allowing GPS coordinates to be sent when an emergency call is made.
Unless there were privacy concerns I can't think why this wouldn't have
been implemented.

  #5  
Old May 19th 10, 06:56 PM posted to uk.telecom.mobile
Theo Markettos
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Posts: 730
Default 112 vs 999

Zaz wrote:
Garbage. The reason for 112's existence is so that all EU member states
have a universal emergency number. It makes no sense at all to have two
emergency numbers work in different ways.


One difference is that many phones will allow you to dial 112 with the
keypad locked, while other emergency numbers require the keypad to be
unlocked.

(I have no idea if there is country-specific firmware to also allow national
numbers)

Theo
  #6  
Old May 19th 10, 06:57 PM posted to uk.telecom.mobile
Paulg0
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Posts: 65
Default 112 vs 999



"Zaz" wrote in message
...
On Wed, 19 May 2010 04:43:05 -0700, Robert Coates
wrote:
Anyone know for a fact whether what I've been told is truth or garbage?


Garbage. The reason for 112's existence is so that all EU member states
have a universal emergency number. It makes no sense at all to have two
emergency numbers work in different ways.

http://en.wikipedia.org/wiki/Emergency_telephone_number has information on
this

Paul

  #7  
Old May 19th 10, 08:00 PM posted to uk.telecom.mobile
Woody[_3_]
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Posts: 303
Default 112 vs 999

On a recent re-run of this topic a comment was made that many modern UK mobiles will actually dial 112 even when you input 999.

This is to make sure that you get the Emergency Operator wherever you are in Europe. It would be no good dialling 999 at the scene of a road accident in France and get through to a UK operator, whereas 112 will always get you to the local lot - whether or not they speak English is another matter altogether!

112 and 999 are also (allegedly) the only numbers that can be dialled without a SIM card in the phone.

There are also (allegedly) moves afoot to enact cross-service coupling such that if you dial 112/999 when out of range of your own SP the phone will roam onto any network it can find to complete the call.


--
Woody

harrogate three at ntlworld dot com
  #8  
Old May 19th 10, 08:48 PM posted to uk.telecom.mobile
Tim Downie[_3_]
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Posts: 84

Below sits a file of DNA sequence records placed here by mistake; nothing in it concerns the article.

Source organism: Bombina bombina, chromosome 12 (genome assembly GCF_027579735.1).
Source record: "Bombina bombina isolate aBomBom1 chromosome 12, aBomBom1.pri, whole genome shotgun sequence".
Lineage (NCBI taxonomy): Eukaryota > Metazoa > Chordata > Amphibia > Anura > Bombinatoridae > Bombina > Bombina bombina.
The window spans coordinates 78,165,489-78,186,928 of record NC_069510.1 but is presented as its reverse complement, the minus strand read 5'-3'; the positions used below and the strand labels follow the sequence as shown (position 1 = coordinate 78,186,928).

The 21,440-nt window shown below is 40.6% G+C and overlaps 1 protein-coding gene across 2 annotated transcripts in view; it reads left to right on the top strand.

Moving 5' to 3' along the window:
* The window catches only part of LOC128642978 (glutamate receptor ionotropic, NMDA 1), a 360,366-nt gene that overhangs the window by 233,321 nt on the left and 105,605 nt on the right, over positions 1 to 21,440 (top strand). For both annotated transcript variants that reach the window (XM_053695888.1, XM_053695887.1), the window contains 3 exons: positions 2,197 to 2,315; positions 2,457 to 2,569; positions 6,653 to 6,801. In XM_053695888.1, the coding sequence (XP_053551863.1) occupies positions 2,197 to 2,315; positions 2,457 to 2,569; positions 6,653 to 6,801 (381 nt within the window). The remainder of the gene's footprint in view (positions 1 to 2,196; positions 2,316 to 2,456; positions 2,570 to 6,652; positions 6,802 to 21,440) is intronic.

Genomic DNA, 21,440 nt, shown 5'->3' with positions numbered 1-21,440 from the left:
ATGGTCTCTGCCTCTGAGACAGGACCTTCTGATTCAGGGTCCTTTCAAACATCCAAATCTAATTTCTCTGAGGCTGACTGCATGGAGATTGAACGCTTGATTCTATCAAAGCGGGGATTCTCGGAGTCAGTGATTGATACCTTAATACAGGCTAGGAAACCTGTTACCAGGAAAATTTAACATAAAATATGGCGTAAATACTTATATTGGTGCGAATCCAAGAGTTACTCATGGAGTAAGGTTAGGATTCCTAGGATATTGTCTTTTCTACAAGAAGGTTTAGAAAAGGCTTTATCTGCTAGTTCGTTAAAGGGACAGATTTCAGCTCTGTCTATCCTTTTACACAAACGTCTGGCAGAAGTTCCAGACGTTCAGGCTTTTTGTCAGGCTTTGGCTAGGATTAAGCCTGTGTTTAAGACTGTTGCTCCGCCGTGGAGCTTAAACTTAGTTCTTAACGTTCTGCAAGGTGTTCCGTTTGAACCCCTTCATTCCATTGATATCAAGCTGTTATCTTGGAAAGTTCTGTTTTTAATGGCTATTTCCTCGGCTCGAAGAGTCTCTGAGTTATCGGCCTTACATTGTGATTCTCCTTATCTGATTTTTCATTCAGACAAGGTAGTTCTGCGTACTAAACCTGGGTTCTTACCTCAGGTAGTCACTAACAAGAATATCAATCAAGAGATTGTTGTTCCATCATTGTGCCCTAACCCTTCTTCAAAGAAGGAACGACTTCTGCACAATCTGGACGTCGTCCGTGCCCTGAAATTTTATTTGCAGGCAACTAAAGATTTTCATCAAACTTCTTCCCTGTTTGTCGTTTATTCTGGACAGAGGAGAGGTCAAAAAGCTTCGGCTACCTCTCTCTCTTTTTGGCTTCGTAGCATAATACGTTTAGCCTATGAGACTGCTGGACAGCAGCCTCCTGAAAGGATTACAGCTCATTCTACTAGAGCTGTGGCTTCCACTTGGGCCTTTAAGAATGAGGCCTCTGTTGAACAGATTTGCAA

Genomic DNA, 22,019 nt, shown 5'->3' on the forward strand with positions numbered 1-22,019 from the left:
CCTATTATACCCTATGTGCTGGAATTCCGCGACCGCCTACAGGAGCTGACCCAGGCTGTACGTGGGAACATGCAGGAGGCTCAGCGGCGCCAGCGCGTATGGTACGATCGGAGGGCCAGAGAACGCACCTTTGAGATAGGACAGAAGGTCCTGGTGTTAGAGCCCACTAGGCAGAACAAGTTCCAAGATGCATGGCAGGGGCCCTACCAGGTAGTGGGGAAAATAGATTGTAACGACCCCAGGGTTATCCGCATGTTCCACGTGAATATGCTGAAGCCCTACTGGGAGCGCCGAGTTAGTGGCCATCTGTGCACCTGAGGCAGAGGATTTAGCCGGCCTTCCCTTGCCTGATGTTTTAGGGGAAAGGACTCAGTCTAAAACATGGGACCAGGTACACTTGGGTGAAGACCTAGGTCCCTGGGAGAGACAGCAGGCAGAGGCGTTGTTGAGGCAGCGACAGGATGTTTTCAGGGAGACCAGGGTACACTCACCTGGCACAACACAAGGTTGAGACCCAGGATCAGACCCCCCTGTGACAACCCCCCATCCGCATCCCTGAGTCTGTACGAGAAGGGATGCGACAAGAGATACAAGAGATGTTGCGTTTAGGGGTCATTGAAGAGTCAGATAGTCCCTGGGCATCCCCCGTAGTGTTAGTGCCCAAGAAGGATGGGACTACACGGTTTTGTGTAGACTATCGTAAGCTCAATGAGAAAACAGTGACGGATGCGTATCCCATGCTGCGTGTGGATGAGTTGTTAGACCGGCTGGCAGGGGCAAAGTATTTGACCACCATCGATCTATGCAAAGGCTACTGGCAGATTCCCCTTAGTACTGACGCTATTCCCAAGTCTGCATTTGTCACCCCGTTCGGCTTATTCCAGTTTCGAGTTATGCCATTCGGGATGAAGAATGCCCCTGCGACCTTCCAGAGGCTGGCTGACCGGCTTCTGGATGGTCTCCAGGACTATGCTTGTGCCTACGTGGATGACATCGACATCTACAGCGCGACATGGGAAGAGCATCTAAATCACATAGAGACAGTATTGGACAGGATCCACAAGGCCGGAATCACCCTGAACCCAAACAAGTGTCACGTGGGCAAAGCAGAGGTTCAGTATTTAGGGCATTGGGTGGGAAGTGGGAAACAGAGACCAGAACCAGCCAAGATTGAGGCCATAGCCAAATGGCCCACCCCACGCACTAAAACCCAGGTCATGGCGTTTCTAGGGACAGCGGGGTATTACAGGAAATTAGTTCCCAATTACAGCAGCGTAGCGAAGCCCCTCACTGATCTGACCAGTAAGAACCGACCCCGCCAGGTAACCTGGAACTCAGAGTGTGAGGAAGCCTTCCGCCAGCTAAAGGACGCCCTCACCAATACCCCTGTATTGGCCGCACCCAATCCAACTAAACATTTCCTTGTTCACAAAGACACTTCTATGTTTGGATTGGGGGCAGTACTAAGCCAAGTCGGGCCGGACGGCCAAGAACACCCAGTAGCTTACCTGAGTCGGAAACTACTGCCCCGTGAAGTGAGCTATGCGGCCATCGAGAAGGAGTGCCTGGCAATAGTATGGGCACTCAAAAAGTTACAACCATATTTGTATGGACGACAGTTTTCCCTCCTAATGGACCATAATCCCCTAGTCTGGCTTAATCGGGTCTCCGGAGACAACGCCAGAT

Default 112 vs 999

Woody wrote:

There are also (allegedly) moves afoot to enact cross-service
coupling such that if you dial 112/999 when out of range of your own
SP the phone will roam onto any network it can find to complete the
call.


No longer allegedly. Been that way since the last quarter of last year (or
thereabouts).

Tim

  #9  
Old May 19th 10, 08:52 PM posted to uk.telecom.mobile
Whiskers
external usenet poster
 
Posts: 281
Default 112 vs 999

On 2010-05-19, Zaz wrote:
On Wed, 19 May 2010 16:41:03 +0100, Whiskers
wrote:
Some 'smartphones' are now capable of identifying their own location to
a certain extent, the best probably using an integrated GPS receiver and
mapping application. I don't know if the emergency operator has any way
of tapping into that information as yet, but I wouldn't be surprised if
the emergency services are investigating the possibilites.


There was a story about someone in America that accidentally called 911
from a mobile phone that he had stolen. He was selling drugs and the
operator could hear the conversation and was able to give the police the
caller's exact location.

It didn't say how this was done but I imagine it must be through GPS. I
can't imagine mobile manufacturers didn't consider the possibility of
allowing GPS coordinates to be sent when an emergency call is made.
Unless there were privacy concerns I can't think why this wouldn't have
been implemented.


More likely an urban area with small 'cells' and the cops knew how to spot
a dealer in action, or knew him by sight already, or possibly locked on to
the signal from his handset. In analogue days they could probably listen
to the actual conversation using a simple 'scanner' (as could journalists
hounding careless 'celebs').

"Geolocation" currently requires deliberate activation of the equipment
and software, and an internet connection to a suitable web site to
'publish' the information. Of course if a thief unwittingly steals a
handset that is already so connected ...

--
-- ^^^^^^^^^^
-- Whiskers
-- ~~~~~~~~~~
  #10  
Old May 19th 10, 11:06 PM posted to uk.telecom.mobile
Zaz
external usenet poster
 
Posts: 12
Default 112 vs 999

On Wed, 19 May 2010 19:56:50 +0100, Theo Markettos
wrote:
One difference is that many phones will allow you to dial 112 with the
keypad locked, while other emergency numbers require the keypad to be
unlocked.

(I have no idea if there is country-specific firmware to also allow
national numbers)


When I had one of Nokia early phones (had the original 'snake' game) if
the keypad was locked and I dialled 999 or 112 it would give me the
option to call it, like on all phones.

When I went on Spain on holiday I tried it again and it would only do it
for 112, not 999. Somehow the phone 'knew' what the emergency numbers
were for the country I was in.

It seems this feature doesn't exist in new Nokia phones though.